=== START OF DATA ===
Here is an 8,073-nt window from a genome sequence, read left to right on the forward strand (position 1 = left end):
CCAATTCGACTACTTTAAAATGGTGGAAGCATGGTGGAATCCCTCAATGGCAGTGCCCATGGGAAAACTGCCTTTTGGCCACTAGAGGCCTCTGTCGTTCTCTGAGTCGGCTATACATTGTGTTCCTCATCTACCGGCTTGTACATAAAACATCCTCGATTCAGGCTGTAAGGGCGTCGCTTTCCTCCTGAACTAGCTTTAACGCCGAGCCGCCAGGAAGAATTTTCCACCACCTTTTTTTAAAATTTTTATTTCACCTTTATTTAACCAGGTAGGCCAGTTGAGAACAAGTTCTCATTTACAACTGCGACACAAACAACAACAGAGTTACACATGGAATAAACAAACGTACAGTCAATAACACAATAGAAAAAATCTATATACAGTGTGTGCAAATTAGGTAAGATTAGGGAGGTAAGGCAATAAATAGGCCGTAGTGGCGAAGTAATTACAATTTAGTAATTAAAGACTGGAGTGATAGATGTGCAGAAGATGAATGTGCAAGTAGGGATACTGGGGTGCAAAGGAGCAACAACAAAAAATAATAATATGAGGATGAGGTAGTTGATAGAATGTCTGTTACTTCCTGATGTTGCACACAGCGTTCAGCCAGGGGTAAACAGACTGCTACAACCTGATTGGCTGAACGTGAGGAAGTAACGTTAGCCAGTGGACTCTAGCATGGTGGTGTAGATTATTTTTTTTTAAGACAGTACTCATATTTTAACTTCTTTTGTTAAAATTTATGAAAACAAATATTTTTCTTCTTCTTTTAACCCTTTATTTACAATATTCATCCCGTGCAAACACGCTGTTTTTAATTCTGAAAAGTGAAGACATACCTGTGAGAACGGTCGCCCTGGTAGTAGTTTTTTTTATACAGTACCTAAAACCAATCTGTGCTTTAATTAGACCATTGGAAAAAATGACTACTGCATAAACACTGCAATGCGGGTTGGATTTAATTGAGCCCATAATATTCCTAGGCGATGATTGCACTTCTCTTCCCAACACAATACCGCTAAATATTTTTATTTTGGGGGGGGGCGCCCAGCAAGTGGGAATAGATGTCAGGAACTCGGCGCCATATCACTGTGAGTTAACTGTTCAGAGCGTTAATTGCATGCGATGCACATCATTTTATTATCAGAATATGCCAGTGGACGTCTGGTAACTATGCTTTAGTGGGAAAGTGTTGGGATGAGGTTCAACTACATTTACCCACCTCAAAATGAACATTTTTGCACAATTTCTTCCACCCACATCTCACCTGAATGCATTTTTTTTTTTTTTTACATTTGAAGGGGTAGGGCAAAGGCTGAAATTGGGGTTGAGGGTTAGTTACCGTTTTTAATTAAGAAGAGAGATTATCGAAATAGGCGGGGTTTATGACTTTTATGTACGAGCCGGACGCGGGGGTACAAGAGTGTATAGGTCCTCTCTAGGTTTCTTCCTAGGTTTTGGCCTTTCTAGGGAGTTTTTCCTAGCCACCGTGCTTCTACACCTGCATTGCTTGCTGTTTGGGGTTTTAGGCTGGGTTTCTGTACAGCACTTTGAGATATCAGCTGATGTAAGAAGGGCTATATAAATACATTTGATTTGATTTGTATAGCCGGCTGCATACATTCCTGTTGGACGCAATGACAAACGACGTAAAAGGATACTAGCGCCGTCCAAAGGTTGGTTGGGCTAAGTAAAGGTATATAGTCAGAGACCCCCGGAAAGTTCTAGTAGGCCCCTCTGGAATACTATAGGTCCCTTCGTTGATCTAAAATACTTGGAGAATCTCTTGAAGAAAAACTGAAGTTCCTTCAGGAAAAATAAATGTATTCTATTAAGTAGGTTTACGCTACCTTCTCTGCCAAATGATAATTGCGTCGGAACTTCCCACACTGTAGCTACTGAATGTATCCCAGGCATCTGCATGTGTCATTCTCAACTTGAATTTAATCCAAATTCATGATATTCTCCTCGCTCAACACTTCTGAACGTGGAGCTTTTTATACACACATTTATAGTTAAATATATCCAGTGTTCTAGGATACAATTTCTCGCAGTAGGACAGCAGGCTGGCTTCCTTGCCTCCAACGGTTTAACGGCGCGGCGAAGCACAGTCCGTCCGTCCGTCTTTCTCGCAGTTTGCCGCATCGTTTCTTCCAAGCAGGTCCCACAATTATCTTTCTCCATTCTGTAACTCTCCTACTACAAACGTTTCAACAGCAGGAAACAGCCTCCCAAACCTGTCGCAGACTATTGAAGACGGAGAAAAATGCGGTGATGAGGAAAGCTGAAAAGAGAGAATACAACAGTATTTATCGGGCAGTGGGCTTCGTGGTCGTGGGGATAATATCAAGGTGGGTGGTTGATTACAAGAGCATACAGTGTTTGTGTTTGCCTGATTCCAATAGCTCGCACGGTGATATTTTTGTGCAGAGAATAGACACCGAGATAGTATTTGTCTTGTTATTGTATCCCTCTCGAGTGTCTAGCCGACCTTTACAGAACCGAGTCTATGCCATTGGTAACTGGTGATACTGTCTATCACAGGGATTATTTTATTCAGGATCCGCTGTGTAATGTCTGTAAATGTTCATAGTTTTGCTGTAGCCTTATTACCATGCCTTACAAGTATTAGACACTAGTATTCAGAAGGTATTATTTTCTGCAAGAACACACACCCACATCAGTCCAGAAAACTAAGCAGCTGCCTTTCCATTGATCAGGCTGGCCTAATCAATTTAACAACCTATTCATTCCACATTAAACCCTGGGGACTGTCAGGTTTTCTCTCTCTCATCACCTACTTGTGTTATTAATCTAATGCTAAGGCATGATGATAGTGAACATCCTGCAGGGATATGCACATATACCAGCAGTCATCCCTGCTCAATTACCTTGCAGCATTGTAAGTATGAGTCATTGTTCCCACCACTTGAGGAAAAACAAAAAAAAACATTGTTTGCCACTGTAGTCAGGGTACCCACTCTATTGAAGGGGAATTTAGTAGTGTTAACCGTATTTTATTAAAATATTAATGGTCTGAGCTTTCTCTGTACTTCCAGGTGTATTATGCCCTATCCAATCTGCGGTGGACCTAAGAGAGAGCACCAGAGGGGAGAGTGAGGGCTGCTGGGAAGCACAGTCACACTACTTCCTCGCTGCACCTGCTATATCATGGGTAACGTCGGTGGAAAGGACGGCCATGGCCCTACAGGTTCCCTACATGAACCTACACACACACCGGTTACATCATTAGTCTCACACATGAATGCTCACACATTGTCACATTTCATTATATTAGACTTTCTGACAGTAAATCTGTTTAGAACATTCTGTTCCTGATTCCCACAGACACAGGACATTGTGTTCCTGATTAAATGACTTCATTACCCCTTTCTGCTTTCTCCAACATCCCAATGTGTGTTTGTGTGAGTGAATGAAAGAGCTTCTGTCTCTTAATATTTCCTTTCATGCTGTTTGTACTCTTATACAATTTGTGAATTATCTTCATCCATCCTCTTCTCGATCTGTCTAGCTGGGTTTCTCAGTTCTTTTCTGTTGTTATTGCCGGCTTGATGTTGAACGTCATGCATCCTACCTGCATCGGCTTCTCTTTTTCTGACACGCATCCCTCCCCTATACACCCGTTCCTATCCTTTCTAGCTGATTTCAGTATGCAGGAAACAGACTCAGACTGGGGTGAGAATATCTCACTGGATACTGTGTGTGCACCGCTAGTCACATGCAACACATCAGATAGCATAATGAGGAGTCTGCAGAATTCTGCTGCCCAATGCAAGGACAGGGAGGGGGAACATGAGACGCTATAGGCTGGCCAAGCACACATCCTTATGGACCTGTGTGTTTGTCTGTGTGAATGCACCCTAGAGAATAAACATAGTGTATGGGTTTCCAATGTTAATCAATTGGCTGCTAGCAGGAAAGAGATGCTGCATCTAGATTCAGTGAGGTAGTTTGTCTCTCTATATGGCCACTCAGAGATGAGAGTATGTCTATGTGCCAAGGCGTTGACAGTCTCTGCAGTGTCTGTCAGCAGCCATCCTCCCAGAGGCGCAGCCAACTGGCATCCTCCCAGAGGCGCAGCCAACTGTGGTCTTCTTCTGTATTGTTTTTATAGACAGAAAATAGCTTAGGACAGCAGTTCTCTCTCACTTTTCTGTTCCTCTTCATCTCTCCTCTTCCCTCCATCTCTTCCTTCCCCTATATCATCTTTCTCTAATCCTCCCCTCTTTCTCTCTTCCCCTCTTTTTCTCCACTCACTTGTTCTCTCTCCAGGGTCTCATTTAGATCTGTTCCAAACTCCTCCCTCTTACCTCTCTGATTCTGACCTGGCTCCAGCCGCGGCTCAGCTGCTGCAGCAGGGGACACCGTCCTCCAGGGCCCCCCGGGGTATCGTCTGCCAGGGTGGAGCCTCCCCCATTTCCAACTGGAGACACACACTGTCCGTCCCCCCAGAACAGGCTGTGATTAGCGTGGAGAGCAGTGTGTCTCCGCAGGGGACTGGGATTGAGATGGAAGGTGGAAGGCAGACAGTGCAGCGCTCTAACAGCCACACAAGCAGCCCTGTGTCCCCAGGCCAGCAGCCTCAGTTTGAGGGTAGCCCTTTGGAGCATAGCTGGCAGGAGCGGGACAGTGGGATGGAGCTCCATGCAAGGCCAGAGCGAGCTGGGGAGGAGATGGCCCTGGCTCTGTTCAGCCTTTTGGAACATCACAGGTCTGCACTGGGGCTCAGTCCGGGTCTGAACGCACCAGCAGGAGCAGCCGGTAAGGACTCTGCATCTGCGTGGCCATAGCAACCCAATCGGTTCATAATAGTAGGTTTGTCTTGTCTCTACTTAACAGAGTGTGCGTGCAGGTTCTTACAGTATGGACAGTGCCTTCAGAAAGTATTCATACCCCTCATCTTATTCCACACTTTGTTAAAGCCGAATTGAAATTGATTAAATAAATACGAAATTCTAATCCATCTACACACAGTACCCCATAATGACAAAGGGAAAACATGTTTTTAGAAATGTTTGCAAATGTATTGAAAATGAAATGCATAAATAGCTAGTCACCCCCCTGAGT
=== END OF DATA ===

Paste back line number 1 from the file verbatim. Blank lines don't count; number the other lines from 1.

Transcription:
Here is an 8,073-nt window from a genome sequence, read left to right on the forward strand (position 1 = left end):